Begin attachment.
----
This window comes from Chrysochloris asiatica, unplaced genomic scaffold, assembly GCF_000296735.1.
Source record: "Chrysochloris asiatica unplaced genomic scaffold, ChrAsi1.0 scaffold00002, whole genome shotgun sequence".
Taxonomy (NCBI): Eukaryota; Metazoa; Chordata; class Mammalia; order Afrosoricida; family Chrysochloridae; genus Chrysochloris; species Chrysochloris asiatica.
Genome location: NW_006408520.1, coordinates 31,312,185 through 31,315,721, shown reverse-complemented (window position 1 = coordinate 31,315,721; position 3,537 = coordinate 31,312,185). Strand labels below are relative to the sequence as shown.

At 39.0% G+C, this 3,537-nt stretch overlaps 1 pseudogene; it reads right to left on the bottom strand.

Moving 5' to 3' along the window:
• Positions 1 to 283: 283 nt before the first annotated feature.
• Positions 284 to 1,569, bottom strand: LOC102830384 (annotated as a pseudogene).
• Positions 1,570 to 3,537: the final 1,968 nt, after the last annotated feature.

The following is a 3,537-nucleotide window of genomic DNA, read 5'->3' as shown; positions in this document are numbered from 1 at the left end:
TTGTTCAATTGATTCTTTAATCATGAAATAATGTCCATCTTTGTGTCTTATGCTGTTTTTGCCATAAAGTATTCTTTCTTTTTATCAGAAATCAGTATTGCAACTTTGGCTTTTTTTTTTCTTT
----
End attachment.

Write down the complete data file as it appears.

This window comes from Chrysochloris asiatica, unplaced genomic scaffold, assembly GCF_000296735.1.
Source record: "Chrysochloris asiatica unplaced genomic scaffold, ChrAsi1.0 scaffold00002, whole genome shotgun sequence".
Taxonomy (NCBI): Eukaryota; Metazoa; Chordata; class Mammalia; order Afrosoricida; family Chrysochloridae; genus Chrysochloris; species Chrysochloris asiatica.
Genome location: NW_006408520.1, coordinates 31,312,185 through 31,315,721, shown reverse-complemented (window position 1 = coordinate 31,315,721; position 3,537 = coordinate 31,312,185). Strand labels below are relative to the sequence as shown.

At 39.0% G+C, this 3,537-nt stretch overlaps 1 pseudogene; it reads right to left on the bottom strand.

Moving 5' to 3' along the window:
• Positions 1 to 283: 283 nt before the first annotated feature.
• Positions 284 to 1,569, bottom strand: LOC102830384 (annotated as a pseudogene).
• Positions 1,570 to 3,537: the final 1,968 nt, after the last annotated feature.

The following is a 3,537-nucleotide window of genomic DNA, read 5'->3' as shown; positions in this document are numbered from 1 at the left end:
TTGTTCAATTGATTCTTTAATCATGAAATAATGTCCATCTTTGTGTCTTATGCTGTTTTTGCCATAAAGTATTCTTTCTTTTTATCAGAAATCAGTATTGCAACTTTGGCTTTTTTTTTTCTTT